I was recently reviewing the latest provincial budget, the 2022–2023 budget that the UCP government released later this year.
While comparing it with past budgets, I noticed that the UCP plans to increase health spending this year.
Current estimates indicate that they may have spent $21.503 billion during the 2021–2022 budget year; although that still needs to be confirmed.
(Keep in mind that figures cited in this article may differ slightly from those published in the budget, due to differences in rounding.)
This year, they plan to spend $22.019 billion, an increase of $516 million, or 2.6%.
Noticing this change in spending, it made me curious how their spending compared to previous year, so I looked up the NDP’s health spending during 2018–2019, their final year in office.
What I found was that health spending under the UCP has increased by $1.607 billion. The NDP spent only $20.412 billion in their final year.
Here’s how the difference breaks down by spending area.
|Drugs & suppl. health benefits||$1,653||$2,033||$380||22.99%|
|Population & public health||$551||$661||$110||19.96%|
|Emergency medical services||$506||$587||$81||16.01%|
|Diag., therap. & other services||$2,378||$2,457||$79||3.32%|
|Research & education||$80||$106||$26||32.50%|
|Cancer research & prevention||$2||$11||$9||450.00%|
|Ministry support services||$62||$63||$1||1.61%|
The largest increase was in “drugs and supplemental health benefits”, which saw an additional $380 million, compared to 4 years ago, a 23% increase. The largest percentage increases was “cancer research and prevention”; their $1 million in new spending was a 450% increase.
“Administration” was the only cut, with the UCP spending $40 million—or 7.23%—less this year than the NDP spent 4 years ago.
The smallest increase was in “physician compensation and development”, which is getting $68 million more than was spent in 2018–2019. That works out to a 1.31% increase.
Remember, that’s not just physician salaries: it’s all the money physicians get to pay for their clinics, including medical staff wages, admin staff wages, maintenance, supplies, equipment repair, utilities, etc.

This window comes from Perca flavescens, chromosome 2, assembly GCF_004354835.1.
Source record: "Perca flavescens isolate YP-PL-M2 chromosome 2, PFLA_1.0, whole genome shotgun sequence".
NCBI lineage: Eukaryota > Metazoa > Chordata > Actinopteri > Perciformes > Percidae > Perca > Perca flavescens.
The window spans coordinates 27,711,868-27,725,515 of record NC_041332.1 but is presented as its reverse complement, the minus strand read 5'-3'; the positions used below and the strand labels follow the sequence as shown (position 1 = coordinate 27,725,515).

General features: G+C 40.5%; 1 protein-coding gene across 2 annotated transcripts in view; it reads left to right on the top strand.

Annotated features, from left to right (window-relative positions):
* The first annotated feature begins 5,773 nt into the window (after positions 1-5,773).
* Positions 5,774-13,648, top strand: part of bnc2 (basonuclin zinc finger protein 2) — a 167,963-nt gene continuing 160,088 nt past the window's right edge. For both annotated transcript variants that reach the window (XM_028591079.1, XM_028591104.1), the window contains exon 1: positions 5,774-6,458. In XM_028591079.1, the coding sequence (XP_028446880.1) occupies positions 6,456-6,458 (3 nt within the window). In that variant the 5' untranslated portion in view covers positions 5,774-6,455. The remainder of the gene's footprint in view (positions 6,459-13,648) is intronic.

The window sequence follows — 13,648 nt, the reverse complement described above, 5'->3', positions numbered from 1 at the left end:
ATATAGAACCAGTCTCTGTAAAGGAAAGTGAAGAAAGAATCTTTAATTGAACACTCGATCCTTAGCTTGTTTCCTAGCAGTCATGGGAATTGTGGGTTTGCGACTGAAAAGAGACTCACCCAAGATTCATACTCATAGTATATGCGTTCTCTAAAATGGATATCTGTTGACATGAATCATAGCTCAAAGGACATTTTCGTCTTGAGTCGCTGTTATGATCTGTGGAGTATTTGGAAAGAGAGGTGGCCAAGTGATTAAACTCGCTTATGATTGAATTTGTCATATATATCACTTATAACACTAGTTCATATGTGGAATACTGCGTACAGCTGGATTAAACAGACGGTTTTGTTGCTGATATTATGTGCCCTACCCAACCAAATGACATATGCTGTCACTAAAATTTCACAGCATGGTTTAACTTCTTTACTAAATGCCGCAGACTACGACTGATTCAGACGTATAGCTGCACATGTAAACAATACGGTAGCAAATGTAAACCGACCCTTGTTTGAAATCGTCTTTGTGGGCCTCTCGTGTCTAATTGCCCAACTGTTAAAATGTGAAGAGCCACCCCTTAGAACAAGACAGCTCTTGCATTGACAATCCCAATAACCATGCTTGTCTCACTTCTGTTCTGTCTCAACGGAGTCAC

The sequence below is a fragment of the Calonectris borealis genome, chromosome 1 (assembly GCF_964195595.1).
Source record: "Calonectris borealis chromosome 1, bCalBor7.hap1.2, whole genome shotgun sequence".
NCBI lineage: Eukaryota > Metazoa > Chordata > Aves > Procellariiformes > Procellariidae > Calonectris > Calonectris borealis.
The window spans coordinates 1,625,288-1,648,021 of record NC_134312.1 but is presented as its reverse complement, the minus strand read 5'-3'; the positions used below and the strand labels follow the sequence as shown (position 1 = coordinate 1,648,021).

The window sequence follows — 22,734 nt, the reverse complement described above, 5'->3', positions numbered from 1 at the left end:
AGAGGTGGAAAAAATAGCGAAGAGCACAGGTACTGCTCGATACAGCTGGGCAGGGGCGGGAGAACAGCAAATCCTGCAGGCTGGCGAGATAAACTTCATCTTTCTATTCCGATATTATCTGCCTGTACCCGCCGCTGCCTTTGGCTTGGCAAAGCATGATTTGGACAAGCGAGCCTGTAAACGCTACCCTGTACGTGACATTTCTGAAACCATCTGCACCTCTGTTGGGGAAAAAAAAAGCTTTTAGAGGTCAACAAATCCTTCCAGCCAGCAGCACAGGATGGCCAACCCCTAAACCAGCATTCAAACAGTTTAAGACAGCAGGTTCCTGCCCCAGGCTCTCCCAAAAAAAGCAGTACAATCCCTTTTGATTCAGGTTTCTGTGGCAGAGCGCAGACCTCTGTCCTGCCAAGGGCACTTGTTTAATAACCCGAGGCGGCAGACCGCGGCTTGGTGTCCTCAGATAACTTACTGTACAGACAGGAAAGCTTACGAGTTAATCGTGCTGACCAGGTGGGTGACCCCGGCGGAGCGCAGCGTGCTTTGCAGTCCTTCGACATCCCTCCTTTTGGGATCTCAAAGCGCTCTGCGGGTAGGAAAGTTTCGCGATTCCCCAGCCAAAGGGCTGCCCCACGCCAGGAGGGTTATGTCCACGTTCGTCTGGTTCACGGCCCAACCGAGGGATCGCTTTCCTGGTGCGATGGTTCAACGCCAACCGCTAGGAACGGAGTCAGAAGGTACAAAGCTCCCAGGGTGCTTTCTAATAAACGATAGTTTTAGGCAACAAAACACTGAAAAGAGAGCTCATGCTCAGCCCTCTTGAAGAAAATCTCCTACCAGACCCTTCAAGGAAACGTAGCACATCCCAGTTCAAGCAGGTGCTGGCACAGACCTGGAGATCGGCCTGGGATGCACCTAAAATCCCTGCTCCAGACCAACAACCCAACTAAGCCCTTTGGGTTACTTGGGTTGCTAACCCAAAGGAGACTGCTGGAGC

Now back to that $1.607 billion in additional spending earmarked for this year. That’s an increase of 7.87%. And while an increase in health spending of nearly 8% does seem impressive, but we must keep something in mind.
Have you ever heard of the consumer price index? It’s basically a measurement of how much a collection of goods cost to a consumer who’d buy that container. The change in that index over time is what we call inflation.
The latest consumer price index numbers for Alberta that we have are for this past April, when it sat at 157.0. However, 4 years ago, in April 2018, the CPI was 140.6.
That means that between the time the NDP released the final budget of their first term and the time the UCP released the final budget of their first term, the CPI increased 11.67%.
In other words, inflation has risen by nearly 12% over the last 4 years.
And that means that inflation has increased at a rate that’s 48% higher than the rate at which the UCP has increased health spending.
So, while health spending has indeed increased by $1.607 billion over the last 4 years, if spending had kept up with inflation, we’d be spending $22.794 billion on health in Alberta, rather than $22.019 billion.
We’re still underspending by $800 million.
And that’s not even taking into consideration the fact that Alberta’s population has increased by 4.6% during the same time.
Which means that for every 100 people in Alberta in 2018 using health services, there are now an additional 4 or 5 people using the same services.